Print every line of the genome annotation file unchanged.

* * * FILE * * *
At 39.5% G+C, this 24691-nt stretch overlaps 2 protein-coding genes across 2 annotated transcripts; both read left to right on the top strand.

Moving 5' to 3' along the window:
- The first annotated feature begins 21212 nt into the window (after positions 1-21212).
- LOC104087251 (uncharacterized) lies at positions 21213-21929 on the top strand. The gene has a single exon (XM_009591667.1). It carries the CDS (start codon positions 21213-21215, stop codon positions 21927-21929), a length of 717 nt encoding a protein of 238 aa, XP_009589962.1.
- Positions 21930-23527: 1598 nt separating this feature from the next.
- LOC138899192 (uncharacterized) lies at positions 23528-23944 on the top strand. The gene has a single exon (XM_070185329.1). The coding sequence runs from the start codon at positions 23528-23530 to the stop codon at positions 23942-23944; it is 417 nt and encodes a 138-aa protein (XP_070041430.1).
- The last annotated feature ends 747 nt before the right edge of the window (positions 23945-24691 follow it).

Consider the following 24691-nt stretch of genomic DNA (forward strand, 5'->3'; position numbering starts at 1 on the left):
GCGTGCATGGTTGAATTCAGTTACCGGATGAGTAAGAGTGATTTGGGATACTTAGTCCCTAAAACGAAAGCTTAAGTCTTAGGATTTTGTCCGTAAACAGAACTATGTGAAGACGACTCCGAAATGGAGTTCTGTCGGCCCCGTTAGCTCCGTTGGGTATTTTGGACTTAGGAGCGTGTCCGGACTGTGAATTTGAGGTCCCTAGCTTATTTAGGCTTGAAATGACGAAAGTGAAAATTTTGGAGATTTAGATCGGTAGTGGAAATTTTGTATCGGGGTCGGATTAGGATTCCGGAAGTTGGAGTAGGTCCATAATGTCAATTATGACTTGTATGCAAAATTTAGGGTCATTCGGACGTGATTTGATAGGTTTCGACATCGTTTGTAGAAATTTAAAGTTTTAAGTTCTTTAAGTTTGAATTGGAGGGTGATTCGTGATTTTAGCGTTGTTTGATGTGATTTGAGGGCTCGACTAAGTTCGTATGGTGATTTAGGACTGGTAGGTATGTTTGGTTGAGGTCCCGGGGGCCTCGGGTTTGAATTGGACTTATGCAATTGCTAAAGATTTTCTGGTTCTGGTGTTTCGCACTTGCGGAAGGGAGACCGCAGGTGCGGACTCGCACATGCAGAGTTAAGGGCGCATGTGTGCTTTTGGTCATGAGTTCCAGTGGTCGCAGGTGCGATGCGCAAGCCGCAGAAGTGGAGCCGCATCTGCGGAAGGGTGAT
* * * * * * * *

At 39.5% G+C, this 24691-nt stretch overlaps 2 protein-coding genes across 2 annotated transcripts; both read left to right on the top strand.

Moving 5' to 3' along the window:
- The first annotated feature begins 21212 nt into the window (after positions 1-21212).
- LOC104087251 (uncharacterized) lies at positions 21213-21929 on the top strand. The gene has a single exon (XM_009591667.1). It carries the CDS (start codon positions 21213-21215, stop codon positions 21927-21929), a length of 717 nt encoding a protein of 238 aa, XP_009589962.1.
- Positions 21930-23527: 1598 nt separating this feature from the next.
- LOC138899192 (uncharacterized) lies at positions 23528-23944 on the top strand. The gene has a single exon (XM_070185329.1). The coding sequence runs from the start codon at positions 23528-23530 to the stop codon at positions 23942-23944; it is 417 nt and encodes a 138-aa protein (XP_070041430.1).
- The last annotated feature ends 747 nt before the right edge of the window (positions 23945-24691 follow it).

Consider the following 24691-nt stretch of genomic DNA (forward strand, 5'->3'; position numbering starts at 1 on the left):
GCGTGCATGGTTGAATTCAGTTACCGGATGAGTAAGAGTGATTTGGGATACTTAGTCCCTAAAACGAAAGCTTAAGTCTTAGGATTTTGTCCGTAAACAGAACTATGTGAAGACGACTCCGAAATGGAGTTCTGTCGGCCCCGTTAGCTCCGTTGGGTATTTTGGACTTAGGAGCGTGTCCGGACTGTGAATTTGAGGTCCCTAGCTTATTTAGGCTTGAAATGACGAAAGTGAAAATTTTGGAGATTTAGATCGGTAGTGGAAATTTTGTATCGGGGTCGGATTAGGATTCCGGAAGTTGGAGTAGGTCCATAATGTCAATTATGACTTGTATGCAAAATTTAGGGTCATTCGGACGTGATTTGATAGGTTTCGACATCGTTTGTAGAAATTTAAAGTTTTAAGTTCTTTAAGTTTGAATTGGAGGGTGATTCGTGATTTTAGCGTTGTTTGATGTGATTTGAGGGCTCGACTAAGTTCGTATGGTGATTTAGGACTGGTAGGTATGTTTGGTTGAGGTCCCGGGGGCCTCGGGTTTGAATTGGACTTATGCAATTGCTAAAGATTTTCTGGTTCTGGTGTTTCGCACTTGCGGAAGGGAGACCGCAGGTGCGGACTCGCACATGCAGAGTTAAGGGCGCATGTGTGCTTTTGGTCATGAGTTCCAGTGGTCGCAGGTGCGATGCGCAAGCCGCAGAAGTGGAGCCGCATCTGCGGAAGGGTGAT